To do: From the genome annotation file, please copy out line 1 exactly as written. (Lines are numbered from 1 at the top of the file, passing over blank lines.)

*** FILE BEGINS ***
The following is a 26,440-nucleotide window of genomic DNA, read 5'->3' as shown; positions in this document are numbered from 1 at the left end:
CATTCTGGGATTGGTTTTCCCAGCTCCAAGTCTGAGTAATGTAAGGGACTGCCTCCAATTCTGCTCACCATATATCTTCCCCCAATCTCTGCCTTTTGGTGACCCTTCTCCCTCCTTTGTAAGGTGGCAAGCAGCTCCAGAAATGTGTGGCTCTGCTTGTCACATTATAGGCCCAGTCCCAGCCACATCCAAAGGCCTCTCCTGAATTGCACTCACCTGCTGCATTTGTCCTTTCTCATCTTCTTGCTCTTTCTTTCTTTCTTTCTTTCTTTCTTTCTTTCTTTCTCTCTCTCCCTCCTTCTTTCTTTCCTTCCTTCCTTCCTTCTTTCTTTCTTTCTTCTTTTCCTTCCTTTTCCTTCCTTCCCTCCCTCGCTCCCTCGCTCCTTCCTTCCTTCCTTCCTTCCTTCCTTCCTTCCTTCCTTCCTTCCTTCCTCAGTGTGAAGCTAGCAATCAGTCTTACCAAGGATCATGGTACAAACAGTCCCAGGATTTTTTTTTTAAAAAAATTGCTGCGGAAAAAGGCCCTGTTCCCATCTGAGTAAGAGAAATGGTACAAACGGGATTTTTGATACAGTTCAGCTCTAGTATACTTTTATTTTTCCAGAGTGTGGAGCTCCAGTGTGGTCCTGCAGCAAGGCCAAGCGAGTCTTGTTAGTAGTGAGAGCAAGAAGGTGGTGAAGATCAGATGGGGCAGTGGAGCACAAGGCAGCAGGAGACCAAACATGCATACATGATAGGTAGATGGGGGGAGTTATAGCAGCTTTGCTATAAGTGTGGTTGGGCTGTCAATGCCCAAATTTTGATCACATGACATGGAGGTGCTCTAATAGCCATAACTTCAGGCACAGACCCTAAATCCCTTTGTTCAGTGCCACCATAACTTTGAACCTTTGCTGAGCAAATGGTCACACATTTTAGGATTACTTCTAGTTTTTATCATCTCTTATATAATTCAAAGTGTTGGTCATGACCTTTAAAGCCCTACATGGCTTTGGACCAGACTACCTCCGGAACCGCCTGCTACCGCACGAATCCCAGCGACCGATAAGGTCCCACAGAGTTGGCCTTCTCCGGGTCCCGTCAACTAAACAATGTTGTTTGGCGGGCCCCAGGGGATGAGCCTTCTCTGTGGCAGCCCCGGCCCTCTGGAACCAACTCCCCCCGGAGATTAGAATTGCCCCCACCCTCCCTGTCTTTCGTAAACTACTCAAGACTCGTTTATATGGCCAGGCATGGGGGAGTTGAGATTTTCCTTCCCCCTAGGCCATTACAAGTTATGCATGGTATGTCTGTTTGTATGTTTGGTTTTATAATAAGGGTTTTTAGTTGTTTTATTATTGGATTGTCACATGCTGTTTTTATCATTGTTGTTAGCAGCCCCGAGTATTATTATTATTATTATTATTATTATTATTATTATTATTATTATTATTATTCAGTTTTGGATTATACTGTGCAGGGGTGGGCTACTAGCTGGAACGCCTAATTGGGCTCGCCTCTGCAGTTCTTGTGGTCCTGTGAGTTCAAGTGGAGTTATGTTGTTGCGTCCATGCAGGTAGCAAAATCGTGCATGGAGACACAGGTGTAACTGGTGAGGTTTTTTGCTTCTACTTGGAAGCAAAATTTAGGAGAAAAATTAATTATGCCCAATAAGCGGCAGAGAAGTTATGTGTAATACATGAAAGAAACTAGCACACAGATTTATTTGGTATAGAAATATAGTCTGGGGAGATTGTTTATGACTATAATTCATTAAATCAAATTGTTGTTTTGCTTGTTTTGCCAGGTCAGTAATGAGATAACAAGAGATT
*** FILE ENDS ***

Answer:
The following is a 26,440-nucleotide window of genomic DNA, read 5'->3' as shown; positions in this document are numbered from 1 at the left end: